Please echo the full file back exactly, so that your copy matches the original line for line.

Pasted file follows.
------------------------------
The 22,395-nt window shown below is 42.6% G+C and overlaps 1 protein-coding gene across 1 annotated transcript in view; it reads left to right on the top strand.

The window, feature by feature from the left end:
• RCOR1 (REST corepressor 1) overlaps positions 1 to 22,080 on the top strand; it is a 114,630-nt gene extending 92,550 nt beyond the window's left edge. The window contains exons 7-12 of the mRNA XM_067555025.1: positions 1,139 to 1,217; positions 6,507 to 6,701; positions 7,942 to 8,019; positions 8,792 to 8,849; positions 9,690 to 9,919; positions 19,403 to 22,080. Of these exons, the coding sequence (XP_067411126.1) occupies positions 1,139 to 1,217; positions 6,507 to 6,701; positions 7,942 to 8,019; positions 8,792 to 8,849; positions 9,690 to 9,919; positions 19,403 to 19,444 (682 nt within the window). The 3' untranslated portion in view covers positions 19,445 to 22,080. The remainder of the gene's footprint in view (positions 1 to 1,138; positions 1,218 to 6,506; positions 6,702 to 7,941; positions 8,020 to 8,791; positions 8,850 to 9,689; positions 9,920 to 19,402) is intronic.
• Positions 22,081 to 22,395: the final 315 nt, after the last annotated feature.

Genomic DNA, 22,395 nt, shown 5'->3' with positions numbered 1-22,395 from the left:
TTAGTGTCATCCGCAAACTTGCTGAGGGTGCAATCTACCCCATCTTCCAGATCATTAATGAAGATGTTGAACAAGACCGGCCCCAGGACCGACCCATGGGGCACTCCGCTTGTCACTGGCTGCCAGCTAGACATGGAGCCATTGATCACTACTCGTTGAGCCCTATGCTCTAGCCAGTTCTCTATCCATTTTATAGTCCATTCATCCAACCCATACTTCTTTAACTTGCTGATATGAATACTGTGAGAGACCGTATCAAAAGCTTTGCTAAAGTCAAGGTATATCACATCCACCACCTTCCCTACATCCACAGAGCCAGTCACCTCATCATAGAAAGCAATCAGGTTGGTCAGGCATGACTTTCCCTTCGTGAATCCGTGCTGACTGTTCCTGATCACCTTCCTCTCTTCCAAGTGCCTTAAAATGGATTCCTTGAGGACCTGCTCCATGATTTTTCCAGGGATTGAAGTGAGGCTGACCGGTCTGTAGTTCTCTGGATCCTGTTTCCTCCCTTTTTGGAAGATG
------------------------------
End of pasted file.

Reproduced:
The 22,395-nt window shown below is 42.6% G+C and overlaps 1 protein-coding gene across 1 annotated transcript in view; it reads left to right on the top strand.

The window, feature by feature from the left end:
• RCOR1 (REST corepressor 1) overlaps positions 1 to 22,080 on the top strand; it is a 114,630-nt gene extending 92,550 nt beyond the window's left edge. The window contains exons 7-12 of the mRNA XM_067555025.1: positions 1,139 to 1,217; positions 6,507 to 6,701; positions 7,942 to 8,019; positions 8,792 to 8,849; positions 9,690 to 9,919; positions 19,403 to 22,080. Of these exons, the coding sequence (XP_067411126.1) occupies positions 1,139 to 1,217; positions 6,507 to 6,701; positions 7,942 to 8,019; positions 8,792 to 8,849; positions 9,690 to 9,919; positions 19,403 to 19,444 (682 nt within the window). The 3' untranslated portion in view covers positions 19,445 to 22,080. The remainder of the gene's footprint in view (positions 1 to 1,138; positions 1,218 to 6,506; positions 6,702 to 7,941; positions 8,020 to 8,791; positions 8,850 to 9,689; positions 9,920 to 19,402) is intronic.
• Positions 22,081 to 22,395: the final 315 nt, after the last annotated feature.

Genomic DNA, 22,395 nt, shown 5'->3' with positions numbered 1-22,395 from the left:
TTAGTGTCATCCGCAAACTTGCTGAGGGTGCAATCTACCCCATCTTCCAGATCATTAATGAAGATGTTGAACAAGACCGGCCCCAGGACCGACCCATGGGGCACTCCGCTTGTCACTGGCTGCCAGCTAGACATGGAGCCATTGATCACTACTCGTTGAGCCCTATGCTCTAGCCAGTTCTCTATCCATTTTATAGTCCATTCATCCAACCCATACTTCTTTAACTTGCTGATATGAATACTGTGAGAGACCGTATCAAAAGCTTTGCTAAAGTCAAGGTATATCACATCCACCACCTTCCCTACATCCACAGAGCCAGTCACCTCATCATAGAAAGCAATCAGGTTGGTCAGGCATGACTTTCCCTTCGTGAATCCGTGCTGACTGTTCCTGATCACCTTCCTCTCTTCCAAGTGCCTTAAAATGGATTCCTTGAGGACCTGCTCCATGATTTTTCCAGGGATTGAAGTGAGGCTGACCGGTCTGTAGTTCTCTGGATCCTGTTTCCTCCCTTTTTGGAAGATG